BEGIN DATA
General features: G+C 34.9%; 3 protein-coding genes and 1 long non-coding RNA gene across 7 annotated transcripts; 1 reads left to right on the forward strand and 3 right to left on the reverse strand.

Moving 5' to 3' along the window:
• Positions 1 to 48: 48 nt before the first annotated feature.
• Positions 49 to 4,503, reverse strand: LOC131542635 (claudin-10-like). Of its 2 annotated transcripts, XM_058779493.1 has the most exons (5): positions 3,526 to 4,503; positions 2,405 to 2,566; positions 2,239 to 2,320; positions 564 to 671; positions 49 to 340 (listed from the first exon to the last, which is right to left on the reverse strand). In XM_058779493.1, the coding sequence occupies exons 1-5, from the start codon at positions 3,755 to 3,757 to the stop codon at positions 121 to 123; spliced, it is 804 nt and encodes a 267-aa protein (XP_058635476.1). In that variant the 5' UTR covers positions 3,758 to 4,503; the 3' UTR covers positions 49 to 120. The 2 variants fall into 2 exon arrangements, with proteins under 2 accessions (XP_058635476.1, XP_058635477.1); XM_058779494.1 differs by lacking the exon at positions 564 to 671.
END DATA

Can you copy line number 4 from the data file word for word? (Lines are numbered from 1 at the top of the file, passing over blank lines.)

• Positions 49 to 4,503, reverse strand: LOC131542635 (claudin-10-like). Of its 2 annotated transcripts, XM_058779493.1 has the most exons (5): positions 3,526 to 4,503; positions 2,405 to 2,566; positions 2,239 to 2,320; positions 564 to 671; positions 49 to 340 (listed from the first exon to the last, which is right to left on the reverse strand). In XM_058779493.1, the coding sequence occupies exons 1-5, from the start codon at positions 3,755 to 3,757 to the stop codon at positions 121 to 123; spliced, it is 804 nt and encodes a 267-aa protein (XP_058635476.1). In that variant the 5' UTR covers positions 3,758 to 4,503; the 3' UTR covers positions 49 to 120. The 2 variants fall into 2 exon arrangements, with proteins under 2 accessions (XP_058635476.1, XP_058635477.1); XM_058779494.1 differs by lacking the exon at positions 564 to 671.